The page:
School Violence Prevention Demonstration Program
Truth Tea Party
By: Heather Cagle
During this lesson students will use biographical information about Sojourner Truth, in order to
understand her speech, “Ain’t I a Woman?” Each student will be given a line from the children’s book
Let it Shine- Stories of Black Women Freedom Fighter. Students will conduct a Tea Party activity
through rotating and sharing their line of the story with each of their different partners. After
rotating, students will meet with their partner to create a summary of the story. The class will then
analyze Truth’s speech using the biographical information attained from the story to explain Truth’s
point of view. Students can also learn some of the arguments against women’s rights.
The Truth Tea Party lesson can be used for a variety of topics. This lesson could be used during Black
History Month to teach the students about a significant African American in American history. Also,
this lesson could be used when teaching about the women’s suffrage or rights’ movements.
Suggested Grade Level
Upper Elementary (4-5) and Middle (6-8)
Estimated Time to Complete
-Students will be able to make inferences from text.
-Students will be able to relate biographical information to the comprehension of a primary source.
-Students will be able to explain some of the arguments against women’s rights.
-Students will be able to describe one significant African American in history.
Common Core Standards- Literacy in History
Key Ideas and Details
1. Read closely to determine what the text says explicitly and to make logical inferences from it; cite
specific textual evidence when writing or speaking to support conclusions drawn from the text.
Craft and Structure
4. Interpret words and phrases as they are used in a text, including determining technical,
connotative, and figurative meanings, and analyze how specific word choices shape meaning or tone.
5. Analyze the structure of texts, including how specific sentences, paragraphs, and larger portions of
the text (e.g., a section, chapter, scene, or stanza) relate to each other and the whole.
6. Assess how point of view or purpose shapes the content and style of a text.
Integration of Knowledge and Ideas
9. Analyze how two or more texts address similar themes or topics in order to build knowledge or to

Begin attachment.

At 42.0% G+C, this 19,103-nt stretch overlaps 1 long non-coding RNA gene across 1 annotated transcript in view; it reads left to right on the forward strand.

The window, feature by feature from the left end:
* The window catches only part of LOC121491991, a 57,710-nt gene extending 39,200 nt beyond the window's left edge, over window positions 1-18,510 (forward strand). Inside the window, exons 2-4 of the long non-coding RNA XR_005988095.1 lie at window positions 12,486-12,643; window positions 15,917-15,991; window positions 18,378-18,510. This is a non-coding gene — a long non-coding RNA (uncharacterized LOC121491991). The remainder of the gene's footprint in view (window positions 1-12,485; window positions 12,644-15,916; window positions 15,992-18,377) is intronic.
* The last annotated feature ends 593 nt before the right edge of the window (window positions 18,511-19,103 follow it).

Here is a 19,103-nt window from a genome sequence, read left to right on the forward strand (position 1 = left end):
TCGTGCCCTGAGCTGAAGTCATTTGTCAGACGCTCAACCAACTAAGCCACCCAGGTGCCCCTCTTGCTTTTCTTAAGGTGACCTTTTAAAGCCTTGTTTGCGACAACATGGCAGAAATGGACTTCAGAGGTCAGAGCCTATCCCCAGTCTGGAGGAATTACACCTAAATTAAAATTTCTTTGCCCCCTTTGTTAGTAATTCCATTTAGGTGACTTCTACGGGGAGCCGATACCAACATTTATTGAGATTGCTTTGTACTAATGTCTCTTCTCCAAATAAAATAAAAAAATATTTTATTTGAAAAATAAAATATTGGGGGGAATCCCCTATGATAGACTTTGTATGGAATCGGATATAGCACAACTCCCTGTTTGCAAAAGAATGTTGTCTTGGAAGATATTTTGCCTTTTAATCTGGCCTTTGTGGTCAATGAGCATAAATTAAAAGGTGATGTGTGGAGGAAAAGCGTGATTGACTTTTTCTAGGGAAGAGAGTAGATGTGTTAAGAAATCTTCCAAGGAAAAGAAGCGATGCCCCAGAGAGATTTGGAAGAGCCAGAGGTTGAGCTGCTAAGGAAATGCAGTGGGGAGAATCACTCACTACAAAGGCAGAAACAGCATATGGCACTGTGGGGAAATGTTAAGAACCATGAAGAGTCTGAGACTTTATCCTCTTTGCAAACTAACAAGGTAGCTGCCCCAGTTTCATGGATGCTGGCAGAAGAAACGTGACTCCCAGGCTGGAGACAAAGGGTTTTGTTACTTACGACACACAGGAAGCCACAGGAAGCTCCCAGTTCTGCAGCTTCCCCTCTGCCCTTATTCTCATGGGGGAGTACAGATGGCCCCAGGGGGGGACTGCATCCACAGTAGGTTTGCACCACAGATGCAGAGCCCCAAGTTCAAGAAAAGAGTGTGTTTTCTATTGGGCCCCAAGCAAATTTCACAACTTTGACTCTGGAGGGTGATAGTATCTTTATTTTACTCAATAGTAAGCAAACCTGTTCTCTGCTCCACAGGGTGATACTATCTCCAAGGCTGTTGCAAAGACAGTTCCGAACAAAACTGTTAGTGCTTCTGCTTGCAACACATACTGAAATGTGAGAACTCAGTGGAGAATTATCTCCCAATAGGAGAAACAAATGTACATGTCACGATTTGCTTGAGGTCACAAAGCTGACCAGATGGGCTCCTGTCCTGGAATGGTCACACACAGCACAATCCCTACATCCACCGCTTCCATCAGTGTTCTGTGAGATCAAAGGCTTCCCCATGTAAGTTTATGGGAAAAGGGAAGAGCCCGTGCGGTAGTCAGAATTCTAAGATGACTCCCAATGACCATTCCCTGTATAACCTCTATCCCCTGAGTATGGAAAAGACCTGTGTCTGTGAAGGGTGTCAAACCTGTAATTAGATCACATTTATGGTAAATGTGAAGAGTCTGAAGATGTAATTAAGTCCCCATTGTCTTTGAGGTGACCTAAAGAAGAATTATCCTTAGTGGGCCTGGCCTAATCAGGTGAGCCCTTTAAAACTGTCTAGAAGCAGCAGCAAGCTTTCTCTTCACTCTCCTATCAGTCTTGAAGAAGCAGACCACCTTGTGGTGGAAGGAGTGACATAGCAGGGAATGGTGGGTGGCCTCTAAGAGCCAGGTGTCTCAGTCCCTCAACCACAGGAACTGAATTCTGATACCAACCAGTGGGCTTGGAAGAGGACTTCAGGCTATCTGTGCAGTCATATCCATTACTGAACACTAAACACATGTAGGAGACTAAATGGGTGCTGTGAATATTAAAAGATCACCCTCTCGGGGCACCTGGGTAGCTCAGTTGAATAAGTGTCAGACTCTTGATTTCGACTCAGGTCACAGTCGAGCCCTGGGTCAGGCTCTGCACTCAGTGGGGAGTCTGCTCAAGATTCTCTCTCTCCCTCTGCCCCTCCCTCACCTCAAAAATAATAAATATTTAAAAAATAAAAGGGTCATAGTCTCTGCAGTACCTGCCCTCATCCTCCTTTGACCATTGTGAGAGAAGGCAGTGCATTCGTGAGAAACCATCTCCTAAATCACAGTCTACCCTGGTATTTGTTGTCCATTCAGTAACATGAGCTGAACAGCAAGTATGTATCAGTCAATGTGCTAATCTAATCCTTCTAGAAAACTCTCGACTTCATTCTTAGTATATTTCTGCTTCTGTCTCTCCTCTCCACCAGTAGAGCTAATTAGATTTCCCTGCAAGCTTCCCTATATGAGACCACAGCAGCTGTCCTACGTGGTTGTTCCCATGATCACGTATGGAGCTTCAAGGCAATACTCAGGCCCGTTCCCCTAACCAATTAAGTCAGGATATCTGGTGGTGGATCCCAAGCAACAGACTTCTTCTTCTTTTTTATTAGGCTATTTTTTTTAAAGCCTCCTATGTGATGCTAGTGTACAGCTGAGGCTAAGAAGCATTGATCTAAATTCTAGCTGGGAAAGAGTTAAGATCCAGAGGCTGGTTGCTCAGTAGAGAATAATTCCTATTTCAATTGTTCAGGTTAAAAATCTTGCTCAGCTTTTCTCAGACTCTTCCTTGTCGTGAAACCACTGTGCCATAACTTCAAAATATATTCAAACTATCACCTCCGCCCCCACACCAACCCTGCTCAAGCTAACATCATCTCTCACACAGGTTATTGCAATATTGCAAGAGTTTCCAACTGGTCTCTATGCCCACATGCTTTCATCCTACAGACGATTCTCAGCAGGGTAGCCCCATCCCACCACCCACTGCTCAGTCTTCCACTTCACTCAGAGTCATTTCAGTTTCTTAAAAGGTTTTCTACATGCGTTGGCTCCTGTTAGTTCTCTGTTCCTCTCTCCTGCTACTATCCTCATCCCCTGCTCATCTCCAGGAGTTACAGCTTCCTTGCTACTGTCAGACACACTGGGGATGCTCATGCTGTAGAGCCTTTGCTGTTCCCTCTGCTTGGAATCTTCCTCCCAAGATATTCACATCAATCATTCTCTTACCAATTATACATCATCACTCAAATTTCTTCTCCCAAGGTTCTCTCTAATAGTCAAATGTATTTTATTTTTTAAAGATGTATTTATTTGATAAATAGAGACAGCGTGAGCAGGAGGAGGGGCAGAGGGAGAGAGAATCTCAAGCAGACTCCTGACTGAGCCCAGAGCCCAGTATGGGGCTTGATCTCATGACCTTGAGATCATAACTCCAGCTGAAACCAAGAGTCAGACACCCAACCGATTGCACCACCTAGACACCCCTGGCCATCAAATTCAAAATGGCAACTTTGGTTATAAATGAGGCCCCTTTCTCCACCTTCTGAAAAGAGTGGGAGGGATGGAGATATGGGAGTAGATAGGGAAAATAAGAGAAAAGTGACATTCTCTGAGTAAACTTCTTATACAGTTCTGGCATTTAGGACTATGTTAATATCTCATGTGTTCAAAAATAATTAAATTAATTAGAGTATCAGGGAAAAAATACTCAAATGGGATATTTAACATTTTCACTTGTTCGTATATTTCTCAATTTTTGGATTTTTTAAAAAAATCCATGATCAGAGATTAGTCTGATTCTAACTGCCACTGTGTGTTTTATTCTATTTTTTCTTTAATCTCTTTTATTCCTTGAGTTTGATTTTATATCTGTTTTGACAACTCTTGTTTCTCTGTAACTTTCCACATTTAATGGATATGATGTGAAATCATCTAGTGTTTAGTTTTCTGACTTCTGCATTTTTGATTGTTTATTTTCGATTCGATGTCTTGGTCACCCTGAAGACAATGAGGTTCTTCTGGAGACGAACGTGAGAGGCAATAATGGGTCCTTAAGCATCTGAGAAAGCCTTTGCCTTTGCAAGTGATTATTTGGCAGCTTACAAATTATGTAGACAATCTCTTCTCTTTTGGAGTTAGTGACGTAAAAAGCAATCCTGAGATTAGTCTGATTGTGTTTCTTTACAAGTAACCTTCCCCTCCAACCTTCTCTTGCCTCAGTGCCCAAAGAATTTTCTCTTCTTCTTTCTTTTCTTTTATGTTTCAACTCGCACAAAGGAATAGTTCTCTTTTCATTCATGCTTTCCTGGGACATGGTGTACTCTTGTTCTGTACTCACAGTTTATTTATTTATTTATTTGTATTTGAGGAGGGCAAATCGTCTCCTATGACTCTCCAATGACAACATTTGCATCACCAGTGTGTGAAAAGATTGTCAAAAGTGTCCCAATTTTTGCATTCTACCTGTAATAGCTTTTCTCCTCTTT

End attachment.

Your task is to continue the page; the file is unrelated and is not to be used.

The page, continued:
compare the approaches the authors take.
A copy of the 26 statements (cut apart)
Book- Let It Shine by Andrea Pinkney
(Pinkney, Andrea. Let It Shine Stories of Black Women Freedom Fighters. Hong Kong: Gulliver Books, 2000. 1-8.)
“Ain’t I a Woman” Text
Before the Lesson
Arrange desks in pairs
-Starter- Ask students “How many of you like to work puzzles?” Then ask them why puzzles are fun. -
Make a list of the reasons why on the board. Explain that the activity that they are going to do is a
puzzle using words. (This should help to keep them less frustrated during the activity)
-Tea Party Activity-Have every student take out one sheet of paper and give each student one
statement. During the activity one student of the pair will rotate to another group to share their
statement. Decide which of the students will be rotating (either the right or the left person of the
- Give each student 1:30-2 minutes with each partner. Have students share their statement and draw
an inference about the story from only the information given writing it on their sheet of paper(ex-
Belle’s Skin was as black as the blackest ebony wood- Belle is a character and she is black, maybe
African or African American).
-Students can rotate to meet with everyone, or only a set number (7 rotations should be sufficient).
-Have students return to their original seats. With their original partner give students 4-5 minutes,
have students compare information and write a gist summary of the story. (This could be done whole
class if students are struggling).
-Call on several students to share their summaries.
-If time permits, read students the short biographical story from Andrea Pinkney’s Let It Shine.
Compare the student’s summary to the story from the book.